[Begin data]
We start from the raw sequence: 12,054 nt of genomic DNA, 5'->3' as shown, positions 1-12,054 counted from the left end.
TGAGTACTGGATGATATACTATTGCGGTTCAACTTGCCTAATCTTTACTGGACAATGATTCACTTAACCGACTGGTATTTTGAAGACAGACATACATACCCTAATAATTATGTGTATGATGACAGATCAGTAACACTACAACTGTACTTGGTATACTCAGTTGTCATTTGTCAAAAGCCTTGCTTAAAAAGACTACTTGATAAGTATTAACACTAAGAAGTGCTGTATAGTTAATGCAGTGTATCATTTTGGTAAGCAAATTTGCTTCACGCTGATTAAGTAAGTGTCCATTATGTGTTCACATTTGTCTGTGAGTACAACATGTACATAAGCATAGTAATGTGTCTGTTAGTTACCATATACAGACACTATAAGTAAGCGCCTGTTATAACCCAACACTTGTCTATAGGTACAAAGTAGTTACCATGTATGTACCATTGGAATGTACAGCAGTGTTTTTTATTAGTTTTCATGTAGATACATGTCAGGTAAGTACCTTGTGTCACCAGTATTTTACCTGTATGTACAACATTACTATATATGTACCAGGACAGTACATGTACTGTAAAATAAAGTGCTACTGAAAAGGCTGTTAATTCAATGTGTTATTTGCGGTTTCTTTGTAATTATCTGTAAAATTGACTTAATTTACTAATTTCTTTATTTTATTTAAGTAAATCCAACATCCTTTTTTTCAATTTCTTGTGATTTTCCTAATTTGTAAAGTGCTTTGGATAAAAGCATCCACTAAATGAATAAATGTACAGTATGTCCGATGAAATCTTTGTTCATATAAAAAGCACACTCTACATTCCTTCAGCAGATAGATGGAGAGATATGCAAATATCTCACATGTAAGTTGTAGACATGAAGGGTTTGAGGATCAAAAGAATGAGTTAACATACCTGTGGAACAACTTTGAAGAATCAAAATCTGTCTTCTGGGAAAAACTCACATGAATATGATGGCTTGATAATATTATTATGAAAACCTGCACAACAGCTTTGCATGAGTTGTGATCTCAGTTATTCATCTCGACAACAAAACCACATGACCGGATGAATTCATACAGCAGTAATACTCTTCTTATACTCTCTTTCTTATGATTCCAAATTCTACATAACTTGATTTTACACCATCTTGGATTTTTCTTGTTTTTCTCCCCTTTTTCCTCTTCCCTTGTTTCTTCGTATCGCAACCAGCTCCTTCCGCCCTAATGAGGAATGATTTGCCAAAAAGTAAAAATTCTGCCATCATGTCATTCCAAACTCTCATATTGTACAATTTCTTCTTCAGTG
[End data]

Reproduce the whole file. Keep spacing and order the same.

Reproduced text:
We start from the raw sequence: 12,054 nt of genomic DNA, 5'->3' as shown, positions 1-12,054 counted from the left end.
TGAGTACTGGATGATATACTATTGCGGTTCAACTTGCCTAATCTTTACTGGACAATGATTCACTTAACCGACTGGTATTTTGAAGACAGACATACATACCCTAATAATTATGTGTATGATGACAGATCAGTAACACTACAACTGTACTTGGTATACTCAGTTGTCATTTGTCAAAAGCCTTGCTTAAAAAGACTACTTGATAAGTATTAACACTAAGAAGTGCTGTATAGTTAATGCAGTGTATCATTTTGGTAAGCAAATTTGCTTCACGCTGATTAAGTAAGTGTCCATTATGTGTTCACATTTGTCTGTGAGTACAACATGTACATAAGCATAGTAATGTGTCTGTTAGTTACCATATACAGACACTATAAGTAAGCGCCTGTTATAACCCAACACTTGTCTATAGGTACAAAGTAGTTACCATGTATGTACCATTGGAATGTACAGCAGTGTTTTTTATTAGTTTTCATGTAGATACATGTCAGGTAAGTACCTTGTGTCACCAGTATTTTACCTGTATGTACAACATTACTATATATGTACCAGGACAGTACATGTACTGTAAAATAAAGTGCTACTGAAAAGGCTGTTAATTCAATGTGTTATTTGCGGTTTCTTTGTAATTATCTGTAAAATTGACTTAATTTACTAATTTCTTTATTTTATTTAAGTAAATCCAACATCCTTTTTTTCAATTTCTTGTGATTTTCCTAATTTGTAAAGTGCTTTGGATAAAAGCATCCACTAAATGAATAAATGTACAGTATGTCCGATGAAATCTTTGTTCATATAAAAAGCACACTCTACATTCCTTCAGCAGATAGATGGAGAGATATGCAAATATCTCACATGTAAGTTGTAGACATGAAGGGTTTGAGGATCAAAAGAATGAGTTAACATACCTGTGGAACAACTTTGAAGAATCAAAATCTGTCTTCTGGGAAAAACTCACATGAATATGATGGCTTGATAATATTATTATGAAAACCTGCACAACAGCTTTGCATGAGTTGTGATCTCAGTTATTCATCTCGACAACAAAACCACATGACCGGATGAATTCATACAGCAGTAATACTCTTCTTATACTCTCTTTCTTATGATTCCAAATTCTACATAACTTGATTTTACACCATCTTGGATTTTTCTTGTTTTTCTCCCCTTTTTCCTCTTCCCTTGTTTCTTCGTATCGCAACCAGCTCCTTCCGCCCTAATGAGGAATGATTTGCCAAAAAGTAAAAATTCTGCCATCATGTCATTCCAAACTCTCATATTGTACAATTTCTTCTTCAGTG